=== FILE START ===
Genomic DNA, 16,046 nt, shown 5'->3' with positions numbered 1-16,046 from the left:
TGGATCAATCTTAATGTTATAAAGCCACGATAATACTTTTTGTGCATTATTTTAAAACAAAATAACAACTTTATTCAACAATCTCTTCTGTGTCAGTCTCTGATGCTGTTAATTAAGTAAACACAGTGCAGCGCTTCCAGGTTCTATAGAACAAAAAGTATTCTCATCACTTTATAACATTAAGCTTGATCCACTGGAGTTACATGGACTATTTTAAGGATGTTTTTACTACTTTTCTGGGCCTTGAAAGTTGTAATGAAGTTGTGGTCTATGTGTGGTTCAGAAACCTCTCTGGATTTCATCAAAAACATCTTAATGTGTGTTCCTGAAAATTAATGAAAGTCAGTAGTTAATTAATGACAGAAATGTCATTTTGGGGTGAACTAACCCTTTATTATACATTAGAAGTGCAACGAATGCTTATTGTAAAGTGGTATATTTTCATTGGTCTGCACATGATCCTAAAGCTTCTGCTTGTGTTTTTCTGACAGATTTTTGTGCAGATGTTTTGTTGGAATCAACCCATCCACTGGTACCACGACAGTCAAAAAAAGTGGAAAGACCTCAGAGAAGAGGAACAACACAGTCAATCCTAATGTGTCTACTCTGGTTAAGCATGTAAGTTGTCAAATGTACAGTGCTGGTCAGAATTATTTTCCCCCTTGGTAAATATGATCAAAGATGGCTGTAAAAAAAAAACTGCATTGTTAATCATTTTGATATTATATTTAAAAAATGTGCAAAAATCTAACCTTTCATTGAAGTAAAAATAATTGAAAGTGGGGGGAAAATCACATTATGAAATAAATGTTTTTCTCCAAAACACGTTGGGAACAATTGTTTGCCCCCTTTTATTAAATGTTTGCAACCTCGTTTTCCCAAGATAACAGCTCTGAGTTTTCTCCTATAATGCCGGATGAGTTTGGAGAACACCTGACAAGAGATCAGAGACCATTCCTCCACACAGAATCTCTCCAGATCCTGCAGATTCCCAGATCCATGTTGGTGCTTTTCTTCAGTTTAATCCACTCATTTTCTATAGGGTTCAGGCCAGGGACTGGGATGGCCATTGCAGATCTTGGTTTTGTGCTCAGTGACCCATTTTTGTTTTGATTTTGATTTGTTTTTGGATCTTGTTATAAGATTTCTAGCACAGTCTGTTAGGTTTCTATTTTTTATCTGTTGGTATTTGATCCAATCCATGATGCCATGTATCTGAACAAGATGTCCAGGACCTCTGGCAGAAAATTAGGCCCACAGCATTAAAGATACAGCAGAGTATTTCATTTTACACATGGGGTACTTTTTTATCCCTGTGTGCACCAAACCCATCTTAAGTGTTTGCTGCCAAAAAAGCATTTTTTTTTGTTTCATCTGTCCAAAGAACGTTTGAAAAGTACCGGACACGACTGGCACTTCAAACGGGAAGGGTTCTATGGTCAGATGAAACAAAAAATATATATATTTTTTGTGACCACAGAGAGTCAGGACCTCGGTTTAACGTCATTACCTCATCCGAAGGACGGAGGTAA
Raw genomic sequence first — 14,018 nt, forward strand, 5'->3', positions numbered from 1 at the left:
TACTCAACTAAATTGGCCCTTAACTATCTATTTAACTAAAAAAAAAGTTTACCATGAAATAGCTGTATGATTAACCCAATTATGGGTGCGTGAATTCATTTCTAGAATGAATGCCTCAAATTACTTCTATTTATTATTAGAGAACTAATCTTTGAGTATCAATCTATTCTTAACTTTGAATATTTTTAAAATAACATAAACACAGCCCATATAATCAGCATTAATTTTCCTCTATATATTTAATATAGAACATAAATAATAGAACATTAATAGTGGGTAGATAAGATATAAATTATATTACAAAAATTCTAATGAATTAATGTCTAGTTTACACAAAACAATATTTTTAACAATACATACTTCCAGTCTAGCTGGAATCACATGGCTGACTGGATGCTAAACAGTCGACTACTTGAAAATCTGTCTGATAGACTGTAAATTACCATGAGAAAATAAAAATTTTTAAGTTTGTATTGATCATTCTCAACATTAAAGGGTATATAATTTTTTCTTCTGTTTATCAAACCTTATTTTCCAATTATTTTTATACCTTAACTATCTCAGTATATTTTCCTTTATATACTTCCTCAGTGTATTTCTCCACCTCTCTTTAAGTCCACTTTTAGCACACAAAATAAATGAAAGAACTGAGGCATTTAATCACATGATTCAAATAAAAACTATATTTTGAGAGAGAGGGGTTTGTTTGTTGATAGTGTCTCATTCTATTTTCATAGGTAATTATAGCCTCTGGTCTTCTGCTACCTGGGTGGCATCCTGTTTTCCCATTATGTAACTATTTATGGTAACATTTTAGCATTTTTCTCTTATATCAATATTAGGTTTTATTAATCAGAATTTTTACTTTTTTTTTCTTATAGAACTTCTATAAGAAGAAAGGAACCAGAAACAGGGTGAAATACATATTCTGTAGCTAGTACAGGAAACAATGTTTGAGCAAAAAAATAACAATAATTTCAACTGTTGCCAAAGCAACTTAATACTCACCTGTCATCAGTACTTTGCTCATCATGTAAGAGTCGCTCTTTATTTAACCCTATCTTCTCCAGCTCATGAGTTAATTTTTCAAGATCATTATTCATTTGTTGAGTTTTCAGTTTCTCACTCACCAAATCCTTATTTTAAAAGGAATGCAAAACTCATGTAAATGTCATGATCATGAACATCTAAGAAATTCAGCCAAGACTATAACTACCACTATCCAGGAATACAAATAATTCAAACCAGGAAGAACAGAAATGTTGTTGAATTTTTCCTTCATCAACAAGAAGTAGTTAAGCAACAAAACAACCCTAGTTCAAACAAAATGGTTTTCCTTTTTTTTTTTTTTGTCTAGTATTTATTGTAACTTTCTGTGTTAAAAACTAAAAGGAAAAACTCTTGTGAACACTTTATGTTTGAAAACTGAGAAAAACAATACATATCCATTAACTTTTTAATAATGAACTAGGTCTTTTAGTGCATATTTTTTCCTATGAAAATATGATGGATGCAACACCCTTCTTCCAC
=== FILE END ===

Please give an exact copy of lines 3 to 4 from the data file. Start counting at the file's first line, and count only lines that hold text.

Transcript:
Raw genomic sequence first — 14,018 nt, forward strand, 5'->3', positions numbered from 1 at the left:
TACTCAACTAAATTGGCCCTTAACTATCTATTTAACTAAAAAAAAAGTTTACCATGAAATAGCTGTATGATTAACCCAATTATGGGTGCGTGAATTCATTTCTAGAATGAATGCCTCAAATTACTTCTATTTATTATTAGAGAACTAATCTTTGAGTATCAATCTATTCTTAACTTTGAATATTTTTAAAATAACATAAACACAGCCCATATAATCAGCATTAATTTTCCTCTATATATTTAATATAGAACATAAATAATAGAACATTAATAGTGGGTAGATAAGATATAAATTATATTACAAAAATTCTAATGAATTAATGTCTAGTTTACACAAAACAATATTTTTAACAATACATACTTCCAGTCTAGCTGGAATCACATGGCTGACTGGATGCTAAACAGTCGACTACTTGAAAATCTGTCTGATAGACTGTAAATTACCATGAGAAAATAAAAATTTTTAAGTTTGTATTGATCATTCTCAACATTAAAGGGTATATAATTTTTTCTTCTGTTTATCAAACCTTATTTTCCAATTATTTTTATACCTTAACTATCTCAGTATATTTTCCTTTATATACTTCCTCAGTGTATTTCTCCACCTCTCTTTAAGTCCACTTTTAGCACACAAAATAAATGAAAGAACTGAGGCATTTAATCACATGATTCAAATAAAAACTATATTTTGAGAGAGAGGGGTTTGTTTGTTGATAGTGTCTCATTCTATTTTCATAGGTAATTATAGCCTCTGGTCTTCTGCTACCTGGGTGGCATCCTGTTTTCCCATTATGTAACTATTTATGGTAACATTTTAGCATTTTTCTCTTATATCAATATTAGGTTTTATTAATCAGAATTTTTACTTTTTTTTTCTTATAGAACTTCTATAAGAAGAAAGGAACCAGAAACAGGGTGAAATACATATTCTGTAGCTAGTACAGGAAACAATGTTTGAGCAAAAAAATAACAATAATTTCAACTGTTGCCAAAGCAACTTAATACTCACCTGTCATCAGTACTTTGCTCATCATGTAAGAGTCGCTCTTTATTTAACCCTATCTTCTCCAGCTCATGAGTTAATTTTTCAAGATCATTATTCATTTGTTGAGTTTTCAGTTTCTCACTCACCAAATCCTTATTTTAAAAGGAATGCAAAACTCATGTAAATGTCATGATCATGAACATCTAAGAAATTCAGCCAAGACTATAACTACCACTATCCAGGAATACAAATAATTCAAACCAGGAAGAACAGAAATGTTGTTGAATTTTTCCTTCATCAACAAGAAGTAGTTAAGCAACAAAACAACCCTAGTTCAAACAAAATGGTTTTCCTTTTTTTTTTTTTTGTCTAGTATTTATTGTAACTTTCTGTGTTAAAAACTAAAAGGAAAAACTCTTGTGAACACTTTATGTTTGAAAACTGAGAAAAACAATACATATCCATTAACTTTTTAATAATGAACTAGGTCTTTTAGTGCATATTTTTTCCTATGAAAATATGATGGATGCAACACCCTTCTTCCAC